Never in the history of warfare have so many media embedded with combat forces than during Operation Iraqi Freedom. The driving force was the realization that Iraq had a large disinformation campaign underway. Victoria Clarke, Assistant Secretary of Defense for Public Affairs and Bryan Whitman, Deputy Assistant Secretary of Defense for Public Affairs et al. realized this early and convinced Donald Rumsfeld, United States Secretary of Defense the only way to defeat the Iraqi misinformation campaign was to have objective, third-party observers on the ground. Otherwise, the information war had the potential of becoming a ‘he-said, we-said’ struggle (D. Hetlege, personal communication, November 18, 2003).

Once Donald Rumsfeld agreed with the plan to embed, OASD(PA) was the central agency for managing and vetting media embeds to include allocating embed slots to media organizations (Secretary of Defense, 2003). The Department of Defense Public Affairs Office, with United States Central Command Public Affairs turned to the Army, Navy, Air Force and Marine Corps to see how many media their respective deploying units could take.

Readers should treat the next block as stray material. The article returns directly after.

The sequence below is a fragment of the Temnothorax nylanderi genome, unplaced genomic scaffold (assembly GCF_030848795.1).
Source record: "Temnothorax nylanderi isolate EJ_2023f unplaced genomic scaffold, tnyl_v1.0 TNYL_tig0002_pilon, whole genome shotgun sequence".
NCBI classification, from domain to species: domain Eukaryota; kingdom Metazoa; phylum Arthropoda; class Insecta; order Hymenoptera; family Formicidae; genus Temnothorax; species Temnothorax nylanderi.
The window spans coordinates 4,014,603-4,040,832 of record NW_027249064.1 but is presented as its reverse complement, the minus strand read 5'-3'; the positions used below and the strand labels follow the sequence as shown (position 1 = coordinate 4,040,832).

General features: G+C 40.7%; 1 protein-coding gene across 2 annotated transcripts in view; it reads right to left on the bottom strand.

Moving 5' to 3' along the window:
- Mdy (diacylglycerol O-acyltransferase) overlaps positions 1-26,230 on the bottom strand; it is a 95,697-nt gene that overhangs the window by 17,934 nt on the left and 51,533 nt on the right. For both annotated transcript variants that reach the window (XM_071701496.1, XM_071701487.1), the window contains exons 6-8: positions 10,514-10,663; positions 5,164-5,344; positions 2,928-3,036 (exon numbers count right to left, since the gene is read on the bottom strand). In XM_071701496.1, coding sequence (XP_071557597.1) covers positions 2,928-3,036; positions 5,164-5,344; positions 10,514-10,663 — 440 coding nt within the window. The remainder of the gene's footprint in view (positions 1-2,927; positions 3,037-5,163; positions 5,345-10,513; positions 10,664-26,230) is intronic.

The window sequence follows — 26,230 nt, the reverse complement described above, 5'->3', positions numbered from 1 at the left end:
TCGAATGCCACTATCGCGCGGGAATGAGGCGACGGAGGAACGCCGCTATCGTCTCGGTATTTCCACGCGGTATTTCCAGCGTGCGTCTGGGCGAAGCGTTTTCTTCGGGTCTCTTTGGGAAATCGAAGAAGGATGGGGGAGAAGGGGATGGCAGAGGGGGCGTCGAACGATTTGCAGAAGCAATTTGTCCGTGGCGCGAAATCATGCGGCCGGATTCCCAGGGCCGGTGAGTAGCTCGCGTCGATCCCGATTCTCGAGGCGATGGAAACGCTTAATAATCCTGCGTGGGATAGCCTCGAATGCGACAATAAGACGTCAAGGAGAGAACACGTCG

The Department of Defense took the 920 media positions designated by the services, and offered them to the news media bureau chiefs who then assigned the reporters with units. Only 775 names were provided by the media from more than 250 media outlets worldwide. Twenty-five percent were offered to international media, and 10% to local media picked by the commands in military-concentrated media markets, with the remainder of the slots being allocated to major networks and publications throughout theater. When ground operations began on March 20, 2003, only approximately 550 journalists reported for duty with the military.
The Department of Defense, commanders and units on the ground and the media, consider the program an overall success. When Muhammed Saeed al-Sahhaf, Iraq’s Minister of Information who was dubbed by Coalition Forces ‘Baghdad Bob/Comical Ali’, went on air April 2003 in a press conference to say U.S. and Coalition Forces were hundreds of miles from Baghdad, embedded news reporters were able to simultaneously show U.S. armored vehicles at the outskirts of the city to refute al-Sahhaf’s claim.